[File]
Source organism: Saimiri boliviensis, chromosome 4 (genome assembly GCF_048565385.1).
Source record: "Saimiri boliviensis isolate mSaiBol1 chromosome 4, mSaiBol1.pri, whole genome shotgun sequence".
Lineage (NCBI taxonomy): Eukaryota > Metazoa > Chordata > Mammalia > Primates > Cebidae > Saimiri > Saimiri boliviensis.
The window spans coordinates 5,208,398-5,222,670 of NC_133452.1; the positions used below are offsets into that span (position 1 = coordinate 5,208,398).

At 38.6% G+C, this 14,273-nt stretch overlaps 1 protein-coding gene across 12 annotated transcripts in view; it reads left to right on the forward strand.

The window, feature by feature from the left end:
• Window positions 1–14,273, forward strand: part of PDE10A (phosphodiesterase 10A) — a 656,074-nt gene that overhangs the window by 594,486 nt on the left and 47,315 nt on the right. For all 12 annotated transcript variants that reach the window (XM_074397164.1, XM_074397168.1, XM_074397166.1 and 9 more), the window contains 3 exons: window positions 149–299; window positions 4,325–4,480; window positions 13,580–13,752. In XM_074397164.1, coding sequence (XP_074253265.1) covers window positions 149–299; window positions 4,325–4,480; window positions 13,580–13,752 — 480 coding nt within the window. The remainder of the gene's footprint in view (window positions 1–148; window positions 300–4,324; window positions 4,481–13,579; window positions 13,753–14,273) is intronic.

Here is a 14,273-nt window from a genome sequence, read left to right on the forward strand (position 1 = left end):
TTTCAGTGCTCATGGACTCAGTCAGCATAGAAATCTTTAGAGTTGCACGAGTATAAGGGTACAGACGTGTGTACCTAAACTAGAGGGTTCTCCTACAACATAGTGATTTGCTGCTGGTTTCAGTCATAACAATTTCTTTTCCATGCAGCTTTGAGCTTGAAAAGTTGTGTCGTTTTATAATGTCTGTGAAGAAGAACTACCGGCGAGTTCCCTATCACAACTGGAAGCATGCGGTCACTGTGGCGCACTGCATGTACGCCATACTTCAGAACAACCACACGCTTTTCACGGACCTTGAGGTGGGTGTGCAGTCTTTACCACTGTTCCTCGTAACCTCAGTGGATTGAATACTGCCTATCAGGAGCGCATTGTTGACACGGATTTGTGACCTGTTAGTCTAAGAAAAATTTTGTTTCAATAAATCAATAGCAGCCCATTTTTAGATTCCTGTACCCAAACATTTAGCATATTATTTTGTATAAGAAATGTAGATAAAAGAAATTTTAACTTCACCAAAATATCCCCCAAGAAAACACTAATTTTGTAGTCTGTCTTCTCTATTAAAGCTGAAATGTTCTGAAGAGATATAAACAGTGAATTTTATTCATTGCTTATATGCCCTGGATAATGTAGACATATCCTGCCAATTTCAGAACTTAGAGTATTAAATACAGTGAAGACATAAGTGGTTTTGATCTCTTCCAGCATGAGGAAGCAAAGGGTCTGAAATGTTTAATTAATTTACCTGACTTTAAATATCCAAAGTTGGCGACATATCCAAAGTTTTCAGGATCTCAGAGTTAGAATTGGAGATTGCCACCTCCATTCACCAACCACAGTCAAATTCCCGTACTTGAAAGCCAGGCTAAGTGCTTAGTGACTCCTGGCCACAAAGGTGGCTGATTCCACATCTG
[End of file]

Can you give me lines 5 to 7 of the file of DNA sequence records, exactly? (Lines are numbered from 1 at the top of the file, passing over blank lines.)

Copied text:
At 38.6% G+C, this 14,273-nt stretch overlaps 1 protein-coding gene across 12 annotated transcripts in view; it reads left to right on the forward strand.

The window, feature by feature from the left end:
• Window positions 1–14,273, forward strand: part of PDE10A (phosphodiesterase 10A) — a 656,074-nt gene that overhangs the window by 594,486 nt on the left and 47,315 nt on the right. For all 12 annotated transcript variants that reach the window (XM_074397164.1, XM_074397168.1, XM_074397166.1 and 9 more), the window contains 3 exons: window positions 149–299; window positions 4,325–4,480; window positions 13,580–13,752. In XM_074397164.1, coding sequence (XP_074253265.1) covers window positions 149–299; window positions 4,325–4,480; window positions 13,580–13,752 — 480 coding nt within the window. The remainder of the gene's footprint in view (window positions 1–148; window positions 300–4,324; window positions 4,481–13,579; window positions 13,753–14,273) is intronic.